GGC Medicines

Adult Therapeutics Handbook

Palliative Care - Symptoms

Please note: this guideline has exceeded its review date and is currently under review by specialists. Seek specialist advice.

Palliative Care - Symptoms

In the tables below is brief guidance on the management of the following palliative care symptoms:

  • Dry mouth
  • Excessive respiratory secretions
  • Restlessness
  • Nausea and vomiting

Also see BNF, Prescribing in Palliative Care: and For post-operative nausea and vomiting see separate guidance

Dry mouth

Encourage good oral hygiene with regular sips of water before considering saliva replacement.

Therapeutic choice: Saliva replacement gel e.g. Biotène Oralbalance® – use as required. See palliative care mouth care guidance at

Excessive respiratory secretions

Hyoscine butylbromide is first-line as it is a less sedating alternative to hyoscine hydrobromide.

Therapeutic choice:

  • Hyoscine butylbromide SC bolus 20mg hourly as required (max 120mg/day) or SC infusion 60–120mg over 24 hours
  • Glycopyrronium bromide SC bolus 200micrograms 6–8 hourly as required or SC infusion 600–1200micrograms over 24 hours
  • Hyoscine hydrobromide (N.B. sedating) SC bolus 400micrograms every 2 hours as required (max 2000micrograms/day) or SC infusion 1200–2000micrograms over 24 hours

Assess for cause and reverse as appropriate.

Refer to palliative care guidelines and seek advice from local Palliative Care team for further advice.

Therapeutic choice:

  • Midazolam (anxiety / distress) SC bolus 2mg–5mg hourly as required (max 6 doses in 24 hours) or SC infusion, initial starting dose 5mg, titrate up to 10–60mg over 24 hours.
  • Haloperidol* (confusion / delirium) SC bolus 2mg once daily.
  • Levomepromazine** (confusion / agitation) SC bolus 2.5mg–12.5mg in one to two divided doses.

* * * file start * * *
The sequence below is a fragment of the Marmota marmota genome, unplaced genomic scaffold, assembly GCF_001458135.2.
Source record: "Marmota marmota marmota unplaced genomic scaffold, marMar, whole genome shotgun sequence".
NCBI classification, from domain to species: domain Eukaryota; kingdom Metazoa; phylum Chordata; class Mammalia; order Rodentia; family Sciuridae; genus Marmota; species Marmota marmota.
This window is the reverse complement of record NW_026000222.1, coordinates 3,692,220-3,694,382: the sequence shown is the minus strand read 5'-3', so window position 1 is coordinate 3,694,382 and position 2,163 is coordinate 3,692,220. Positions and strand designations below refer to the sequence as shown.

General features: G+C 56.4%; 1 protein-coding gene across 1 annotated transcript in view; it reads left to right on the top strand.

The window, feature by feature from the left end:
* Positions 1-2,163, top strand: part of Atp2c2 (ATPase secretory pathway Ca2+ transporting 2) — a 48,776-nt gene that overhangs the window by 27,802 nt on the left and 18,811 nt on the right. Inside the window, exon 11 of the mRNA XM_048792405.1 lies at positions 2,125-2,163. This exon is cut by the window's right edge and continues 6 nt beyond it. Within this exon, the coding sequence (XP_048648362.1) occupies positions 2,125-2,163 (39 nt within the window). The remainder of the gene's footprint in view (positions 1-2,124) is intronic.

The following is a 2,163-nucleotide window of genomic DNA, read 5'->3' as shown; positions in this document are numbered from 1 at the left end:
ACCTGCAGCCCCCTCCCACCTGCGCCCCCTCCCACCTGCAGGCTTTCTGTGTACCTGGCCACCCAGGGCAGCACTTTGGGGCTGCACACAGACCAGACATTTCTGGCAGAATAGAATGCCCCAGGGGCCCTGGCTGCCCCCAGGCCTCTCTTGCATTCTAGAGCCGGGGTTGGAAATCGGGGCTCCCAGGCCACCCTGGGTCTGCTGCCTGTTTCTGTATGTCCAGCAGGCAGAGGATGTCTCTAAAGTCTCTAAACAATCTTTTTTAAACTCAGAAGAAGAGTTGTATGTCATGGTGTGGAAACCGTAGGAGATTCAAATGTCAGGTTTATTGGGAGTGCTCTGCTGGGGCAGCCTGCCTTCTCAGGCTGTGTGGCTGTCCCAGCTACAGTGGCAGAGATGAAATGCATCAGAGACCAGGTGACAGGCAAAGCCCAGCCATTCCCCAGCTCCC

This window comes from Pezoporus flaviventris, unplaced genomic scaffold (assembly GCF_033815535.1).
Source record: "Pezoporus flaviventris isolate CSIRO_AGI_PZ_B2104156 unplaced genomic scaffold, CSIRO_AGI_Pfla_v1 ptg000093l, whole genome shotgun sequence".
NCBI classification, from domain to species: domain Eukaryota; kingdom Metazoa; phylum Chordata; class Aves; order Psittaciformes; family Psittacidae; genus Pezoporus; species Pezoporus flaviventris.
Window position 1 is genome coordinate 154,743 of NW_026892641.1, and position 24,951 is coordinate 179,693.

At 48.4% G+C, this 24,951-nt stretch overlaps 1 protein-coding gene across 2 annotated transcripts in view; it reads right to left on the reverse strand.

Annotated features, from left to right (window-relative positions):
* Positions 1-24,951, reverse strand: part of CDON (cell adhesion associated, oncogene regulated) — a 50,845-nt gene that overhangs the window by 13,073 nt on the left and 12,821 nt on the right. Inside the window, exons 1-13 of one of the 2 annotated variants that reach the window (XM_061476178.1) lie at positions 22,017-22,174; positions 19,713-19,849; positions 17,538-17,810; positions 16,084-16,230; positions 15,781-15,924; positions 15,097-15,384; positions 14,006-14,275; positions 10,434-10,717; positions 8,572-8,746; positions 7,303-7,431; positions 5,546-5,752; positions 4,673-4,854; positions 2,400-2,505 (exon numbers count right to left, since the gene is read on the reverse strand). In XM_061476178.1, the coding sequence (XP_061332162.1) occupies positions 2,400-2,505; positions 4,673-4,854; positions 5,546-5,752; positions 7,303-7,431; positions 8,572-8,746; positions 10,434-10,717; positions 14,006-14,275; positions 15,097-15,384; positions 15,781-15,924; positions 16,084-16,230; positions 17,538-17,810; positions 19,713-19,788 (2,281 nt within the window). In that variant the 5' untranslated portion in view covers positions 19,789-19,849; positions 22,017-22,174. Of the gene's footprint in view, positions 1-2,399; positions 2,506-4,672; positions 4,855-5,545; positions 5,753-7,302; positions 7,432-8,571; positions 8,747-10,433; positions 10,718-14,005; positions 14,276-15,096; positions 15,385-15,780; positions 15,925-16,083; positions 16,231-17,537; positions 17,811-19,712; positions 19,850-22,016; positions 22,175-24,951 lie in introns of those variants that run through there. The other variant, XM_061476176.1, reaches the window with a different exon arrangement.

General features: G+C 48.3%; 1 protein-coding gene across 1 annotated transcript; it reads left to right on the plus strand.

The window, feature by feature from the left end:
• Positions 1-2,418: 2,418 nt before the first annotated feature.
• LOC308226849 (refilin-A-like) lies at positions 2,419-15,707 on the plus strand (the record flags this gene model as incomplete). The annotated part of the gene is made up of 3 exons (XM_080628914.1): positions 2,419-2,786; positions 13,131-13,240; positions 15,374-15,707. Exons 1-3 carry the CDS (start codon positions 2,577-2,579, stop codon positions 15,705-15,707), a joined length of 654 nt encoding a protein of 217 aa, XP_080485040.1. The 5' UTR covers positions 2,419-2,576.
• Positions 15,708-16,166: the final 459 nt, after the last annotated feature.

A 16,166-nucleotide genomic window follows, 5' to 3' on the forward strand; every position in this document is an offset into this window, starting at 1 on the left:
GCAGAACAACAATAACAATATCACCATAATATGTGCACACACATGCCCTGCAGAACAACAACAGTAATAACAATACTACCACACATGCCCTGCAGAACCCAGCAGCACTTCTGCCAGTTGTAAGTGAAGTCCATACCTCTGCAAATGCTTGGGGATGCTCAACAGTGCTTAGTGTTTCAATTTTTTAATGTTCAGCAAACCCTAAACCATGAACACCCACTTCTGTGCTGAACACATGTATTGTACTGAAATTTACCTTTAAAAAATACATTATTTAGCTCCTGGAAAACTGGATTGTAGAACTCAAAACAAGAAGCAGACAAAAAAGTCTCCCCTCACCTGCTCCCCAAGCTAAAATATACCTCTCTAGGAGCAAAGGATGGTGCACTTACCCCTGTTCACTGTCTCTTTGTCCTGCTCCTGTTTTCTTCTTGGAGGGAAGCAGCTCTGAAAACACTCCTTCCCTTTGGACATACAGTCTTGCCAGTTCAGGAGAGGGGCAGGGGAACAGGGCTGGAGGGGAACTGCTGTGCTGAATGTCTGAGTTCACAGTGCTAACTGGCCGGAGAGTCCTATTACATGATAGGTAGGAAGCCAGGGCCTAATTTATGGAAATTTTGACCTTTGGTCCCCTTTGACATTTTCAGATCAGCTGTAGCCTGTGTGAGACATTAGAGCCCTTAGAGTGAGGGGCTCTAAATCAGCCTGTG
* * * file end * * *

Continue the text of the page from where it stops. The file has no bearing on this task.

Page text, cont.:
*Haloperidol can prolong QT interval and contraindications include: patients with prolonged QTc interval and in combination with other drugs that prolong QT interval. Where possible modifiable risk factors for QT interval prolongation should be minimised e.g. discontinue other drugs known to prolong QT interval where possible. There may be certain circumstances when haloperidol may be used despite contraindications (e.g. distressed individual with an incurable condition at the end of life, limited or no reversible causes of agitation and distress). Seek senior advice before prescribing. A list of drugs that can prolong QT interval can be found at and further information can also be found in the Medicines Update Extra (MUE 08) Drug Induced Prolongation article available at

**Levomepromazine can cause sedation, hypotension and prolong QT interval. Use with caution.

Nausea and vomiting

Use guidelines to identify possible causes and suitable treatments (see

Prescribe regularly until symptoms controlled.

If vomiting regularly, switch to SC route, ideally administer via syringe pump over 24 hours.

Avoid pharmacologically antagonistic combinations e.g. cyclizine and metoclopramide.

Metoclopramide: use with caution in young, especially female patients, because of risk of extrapyramidal side effects.

In intractable nausea and vomiting, low dose levomepromazine is used as second line treatment. The 6mg tablet is an unlicensed preparation and may be available from your hospital pharmacy. Advice about its use should be obtained from the Palliative Care team.

Therapeutic options: refer to nausea and vomiting guidance at

Prophylactic antiemetics may be necessary (when opioid initiated and/or opioid dose increased):


  • Metoclopramide oral 10mg 6 hourly or
  • Haloperidol oral 1.5mg at night

 N.B. Haloperidol and QT prolongation- refer to 'Restlessness' section above for guidance. 

 Content last updated October 2018